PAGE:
Novak Djokovic drew first blood in the battle for the number one ranking with Andy Murray after beating the Scot in three sets to win his first ATP title of the season at the Qatar Open on Saturday (7 January).
The Serb, who was the world number one for over 200 weeks, was toppled by Murray in November last year during the Paris Masters and was struggling for form in the second half of the season having won just one title since his triumph at Roland Garros in May.
Djokovic looked favourite to win his first title of the season after he took the first set 6-3 and held a break in the second set. But Murray was in no mood to throw in the towel and saved three championship points in the tenth game of the second set to break the Serb's serve and draw level in the game. The world number two, however, did not let Murray's comeback disrupt his game and took the third set 6-4 to complete his title defence.
"It means a lot. For the last three months of 2016, I haven't felt that confident on court and didn't play that consistent. But to start 2017 with a win over the world number one and my biggest rival was a dream start so I'm hoping I can get the best out of it. I feel confident again," Djokovic said after the match, as quoted by tennisworldusa.org.
Murray will remain the world number one despite his loss in Doha, but the Serb can retake the top spot if he wins at the Australian Open which begins on 16 January, and if Murray is knocked out before the semi-finals. However if both players display the same form they did during an entertaining final on Saturday, it is likely that they will be the final two standing come 29 January.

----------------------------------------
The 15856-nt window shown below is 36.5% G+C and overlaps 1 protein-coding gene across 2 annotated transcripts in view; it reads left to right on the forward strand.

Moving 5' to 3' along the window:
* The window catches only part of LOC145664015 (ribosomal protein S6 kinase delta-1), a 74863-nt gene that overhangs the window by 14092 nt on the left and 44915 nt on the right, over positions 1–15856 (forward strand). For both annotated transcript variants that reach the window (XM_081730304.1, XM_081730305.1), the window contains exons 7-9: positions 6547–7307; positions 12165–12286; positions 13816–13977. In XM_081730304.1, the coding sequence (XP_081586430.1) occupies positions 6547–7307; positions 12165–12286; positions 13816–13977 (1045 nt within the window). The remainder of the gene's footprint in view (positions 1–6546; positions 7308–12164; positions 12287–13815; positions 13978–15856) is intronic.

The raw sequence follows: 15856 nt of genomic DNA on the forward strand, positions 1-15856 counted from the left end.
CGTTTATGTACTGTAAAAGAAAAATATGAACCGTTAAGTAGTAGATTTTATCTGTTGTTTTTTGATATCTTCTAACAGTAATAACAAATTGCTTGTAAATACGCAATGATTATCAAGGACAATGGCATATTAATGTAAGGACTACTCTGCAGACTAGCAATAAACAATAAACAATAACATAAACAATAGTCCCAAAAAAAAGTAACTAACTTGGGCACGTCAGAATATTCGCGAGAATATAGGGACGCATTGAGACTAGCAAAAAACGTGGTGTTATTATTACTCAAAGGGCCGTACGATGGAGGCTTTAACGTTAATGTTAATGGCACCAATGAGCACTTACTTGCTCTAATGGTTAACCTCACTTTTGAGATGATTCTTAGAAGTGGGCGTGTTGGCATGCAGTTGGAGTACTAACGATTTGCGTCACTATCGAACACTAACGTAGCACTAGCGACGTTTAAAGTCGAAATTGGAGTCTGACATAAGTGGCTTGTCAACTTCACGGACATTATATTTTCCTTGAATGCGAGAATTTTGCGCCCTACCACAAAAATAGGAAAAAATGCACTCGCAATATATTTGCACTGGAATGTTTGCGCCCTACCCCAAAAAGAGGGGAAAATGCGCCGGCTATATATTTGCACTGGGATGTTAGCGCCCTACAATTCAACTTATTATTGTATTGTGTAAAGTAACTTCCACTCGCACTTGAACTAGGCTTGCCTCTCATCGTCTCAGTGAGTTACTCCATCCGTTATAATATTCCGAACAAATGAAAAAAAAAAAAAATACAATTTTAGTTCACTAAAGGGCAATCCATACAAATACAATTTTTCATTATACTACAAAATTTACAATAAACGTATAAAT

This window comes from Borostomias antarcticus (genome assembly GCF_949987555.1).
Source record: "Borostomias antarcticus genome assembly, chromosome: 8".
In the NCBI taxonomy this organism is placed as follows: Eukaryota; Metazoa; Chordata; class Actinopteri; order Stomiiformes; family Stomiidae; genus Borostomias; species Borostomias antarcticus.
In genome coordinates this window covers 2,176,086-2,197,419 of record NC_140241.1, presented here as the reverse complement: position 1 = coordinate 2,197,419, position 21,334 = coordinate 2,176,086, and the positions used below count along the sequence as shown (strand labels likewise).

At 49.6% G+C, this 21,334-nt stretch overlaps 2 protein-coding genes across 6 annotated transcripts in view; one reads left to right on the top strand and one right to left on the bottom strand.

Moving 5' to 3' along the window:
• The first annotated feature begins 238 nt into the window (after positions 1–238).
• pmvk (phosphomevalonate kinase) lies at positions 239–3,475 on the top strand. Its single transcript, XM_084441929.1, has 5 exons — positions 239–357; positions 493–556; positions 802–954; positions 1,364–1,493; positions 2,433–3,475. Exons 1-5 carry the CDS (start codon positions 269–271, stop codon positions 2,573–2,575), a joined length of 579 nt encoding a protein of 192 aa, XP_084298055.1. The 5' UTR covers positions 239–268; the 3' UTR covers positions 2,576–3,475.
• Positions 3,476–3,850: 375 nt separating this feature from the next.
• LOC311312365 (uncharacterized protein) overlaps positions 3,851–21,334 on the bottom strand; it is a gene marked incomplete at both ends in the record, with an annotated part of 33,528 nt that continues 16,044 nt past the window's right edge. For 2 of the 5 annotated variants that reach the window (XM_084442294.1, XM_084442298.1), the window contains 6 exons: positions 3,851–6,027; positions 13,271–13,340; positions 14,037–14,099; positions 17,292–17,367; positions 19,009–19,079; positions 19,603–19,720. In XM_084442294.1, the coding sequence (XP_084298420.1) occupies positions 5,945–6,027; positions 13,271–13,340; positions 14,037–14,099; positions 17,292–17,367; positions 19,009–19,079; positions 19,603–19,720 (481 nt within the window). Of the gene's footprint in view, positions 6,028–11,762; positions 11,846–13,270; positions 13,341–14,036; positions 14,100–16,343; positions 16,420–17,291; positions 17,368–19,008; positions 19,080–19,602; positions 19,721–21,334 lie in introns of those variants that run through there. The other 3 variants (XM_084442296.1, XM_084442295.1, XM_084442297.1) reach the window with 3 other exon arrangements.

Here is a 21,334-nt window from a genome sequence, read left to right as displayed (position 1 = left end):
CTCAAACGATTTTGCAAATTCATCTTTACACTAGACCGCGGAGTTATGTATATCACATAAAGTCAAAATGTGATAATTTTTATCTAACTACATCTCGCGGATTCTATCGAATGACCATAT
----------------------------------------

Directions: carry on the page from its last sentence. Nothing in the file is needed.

"It was close, a very physical battle. All the way to the last shot, you never know with Andy. It's no strange occurrence for us to play three sets for three hours. It's only the beginning of the season, so we had a little laugh at the net actually about it. We both felt like if every match we're going to play against each other is going to be this way this season, we're going to have a fun time," the world number two added.
Murray was on a 29-game winning streak before his loss to Djokovic in Saturday's final, and the Scot was disappointed not to make it six ATP tournament wins in a row. Despite the loss, the 29-year-old believes it was a good physical test heading into the first Grand Slam of the season, and believes he still has a chance of putting in a good performance at Melbourne.
"I am obviously disappointed not to win tonight, but I played pretty good the last couple of the matches. I think physically it was a good test to start the year, and I did good there. My body feels all right just now, so that's positive. It was a little bit sore earlier in the week after the first couple of the matches. Felt better each day. I still think I have a chance of winning the Australian Open after tonight," Murray said after his loss in the final.